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Thinking about swapping out your current medication for a new antidepressant is a big decision — but you don’t have to do it alone. With the help of your healthcare provider — be it a primary care provider or a psychiatrist — you can come up with the best plan for your specific needs and mental health.

In the meantime, there are plenty of other ways to build up your mental health in addition to medication. This can include: 

  • Opening up to a loved one. Talking about your struggles with a loved one not only normalizes them but also lets others know you need support — and there’s nothing wrong with that. The people who care about you the most want to show up for you in the best way possible, and letting them in — even if it’s a little scary — is the first step.

  • Therapy. Therapy is one of the most effective strategies for dealing with depression and anxiety. From cognitive behavioral therapy (CBT) to psychotherapy (or talk therapy), there’s a wide range of options to explore. If you don’t feel like meeting with someone in-person, online therapy is a super convenient alternative for connecting with a mental health professional.

  • Practicing self-care. Self-care looks different to everyone, but it’s ultimately about prioritizing your needs, which includes your mental health. For some, self-care means getting enough rest, breaking a sweat at the gym or taking time to journal in the morning. For others, it’s scheduling post-work margaritas with friends. The best part? It’s up to you.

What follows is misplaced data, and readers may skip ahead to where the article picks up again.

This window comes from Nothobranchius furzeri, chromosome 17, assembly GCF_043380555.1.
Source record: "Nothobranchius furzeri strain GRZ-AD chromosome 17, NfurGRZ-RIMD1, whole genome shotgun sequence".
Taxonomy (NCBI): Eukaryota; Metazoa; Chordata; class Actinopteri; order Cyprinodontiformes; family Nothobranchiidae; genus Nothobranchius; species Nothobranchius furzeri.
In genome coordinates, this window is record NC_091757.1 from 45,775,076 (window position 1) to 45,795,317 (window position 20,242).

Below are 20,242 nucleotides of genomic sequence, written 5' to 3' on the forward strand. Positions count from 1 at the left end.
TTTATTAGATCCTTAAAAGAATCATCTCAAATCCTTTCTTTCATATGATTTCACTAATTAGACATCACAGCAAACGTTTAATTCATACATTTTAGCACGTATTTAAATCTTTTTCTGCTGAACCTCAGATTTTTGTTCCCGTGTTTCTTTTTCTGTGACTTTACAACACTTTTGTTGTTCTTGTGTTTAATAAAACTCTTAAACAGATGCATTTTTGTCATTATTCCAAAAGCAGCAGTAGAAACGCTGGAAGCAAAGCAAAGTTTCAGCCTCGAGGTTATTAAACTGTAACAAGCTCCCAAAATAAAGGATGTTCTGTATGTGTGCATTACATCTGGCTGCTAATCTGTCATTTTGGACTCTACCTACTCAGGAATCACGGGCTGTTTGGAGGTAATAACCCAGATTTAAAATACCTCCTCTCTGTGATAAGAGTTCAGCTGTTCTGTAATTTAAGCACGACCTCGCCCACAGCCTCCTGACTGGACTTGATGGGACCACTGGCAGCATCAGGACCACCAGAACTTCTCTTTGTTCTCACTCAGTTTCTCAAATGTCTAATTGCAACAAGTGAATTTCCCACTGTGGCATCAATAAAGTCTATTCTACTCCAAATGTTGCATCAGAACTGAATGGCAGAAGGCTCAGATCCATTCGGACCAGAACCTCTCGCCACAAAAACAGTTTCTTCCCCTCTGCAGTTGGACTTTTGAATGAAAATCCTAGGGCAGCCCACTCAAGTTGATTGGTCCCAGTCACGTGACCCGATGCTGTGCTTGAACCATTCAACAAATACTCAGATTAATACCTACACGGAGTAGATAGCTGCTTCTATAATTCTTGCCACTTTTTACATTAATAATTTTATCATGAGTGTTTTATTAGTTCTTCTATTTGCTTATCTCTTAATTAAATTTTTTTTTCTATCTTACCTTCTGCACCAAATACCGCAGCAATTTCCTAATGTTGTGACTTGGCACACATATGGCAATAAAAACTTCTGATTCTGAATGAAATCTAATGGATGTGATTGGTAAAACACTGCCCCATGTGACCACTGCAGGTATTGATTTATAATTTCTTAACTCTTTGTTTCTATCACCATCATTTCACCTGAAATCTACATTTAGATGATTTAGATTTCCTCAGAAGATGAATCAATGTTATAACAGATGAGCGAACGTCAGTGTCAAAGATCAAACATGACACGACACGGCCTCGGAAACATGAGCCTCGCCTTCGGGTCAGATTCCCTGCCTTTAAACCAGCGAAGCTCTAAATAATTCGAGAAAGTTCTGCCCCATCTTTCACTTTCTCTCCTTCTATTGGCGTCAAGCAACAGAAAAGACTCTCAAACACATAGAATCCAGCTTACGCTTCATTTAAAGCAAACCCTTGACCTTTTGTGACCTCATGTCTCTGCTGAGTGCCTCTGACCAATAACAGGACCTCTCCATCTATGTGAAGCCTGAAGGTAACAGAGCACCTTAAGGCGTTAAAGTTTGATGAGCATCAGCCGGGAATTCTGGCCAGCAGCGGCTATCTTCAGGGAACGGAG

Still feeling stuck? Our mental health services are always available with resources to point you in the right direction.

11 Sources

Hims & Hers has strict sourcing guidelines to ensure our content is accurate and current. We rely on peer-reviewed studies, academic research institutions, and medical associations. We strive to use primary sources and refrain from using tertiary references.

  1. Major Depression. (n.d.-e). National Institute of Mental Health (NIMH). Available from: https://www.nimh.nih.gov/health/statistics/major-depression
  2. Singh, H. K. (2023c, February 13). Sertraline. StatPearls - NCBI Bookshelf. Available from: https://www.ncbi.nlm.nih.gov/books/NBK547689/
  3. PROZAC. (2017, January). U.S. Food And Drug Administration. Available from: https://www.accessdata.fda.gov/drugsatfda_docs/label/2017/018936s108lbl.pdf
  4. Chu A, Wadhwa R. Selective Serotonin Reuptake Inhibitors. [Updated 2023 May 1]. In: StatPearls [Internet]. Treasure Island (FL): StatPearls Publishing; 2023 Jan-. Available from: https://www.ncbi.nlm.nih.gov/books/NBK554406/
  5. ZOLOFT. (2016, December). U.S. Food And Drug Administration. Available from: https://www.accessdata.fda.gov/drugsatfda_docs/label/2017/019839s091lbl.pdf
  6. Ionescu, D. F., Rosenbaum, J. F., & Alpert, J. E. (2015). Pharmacological approaches to the challenge of treatment-resistant depression. Dialogues in Clinical Neuroscience, 17(2), 111–126. Available from: https://www.ncbi.nlm.nih.gov/pmc/articles/PMC4518696/
  7. Gabriel, M., & Sharma, V. (2017). Antidepressant discontinuation syndrome. Canadian Medical Association Journal, 189(21), E747. Available from: https://www.cmaj.ca/content/189/21/E747
  8. Bhat, V., & Kennedy, S. H. (2017). Recognition and management of antidepressant discontinuation syndrome. Journal of Psychiatry & Neuroscience, 42(4), E7–E8. Available from: https://www.jpn.ca/content/42/4/E7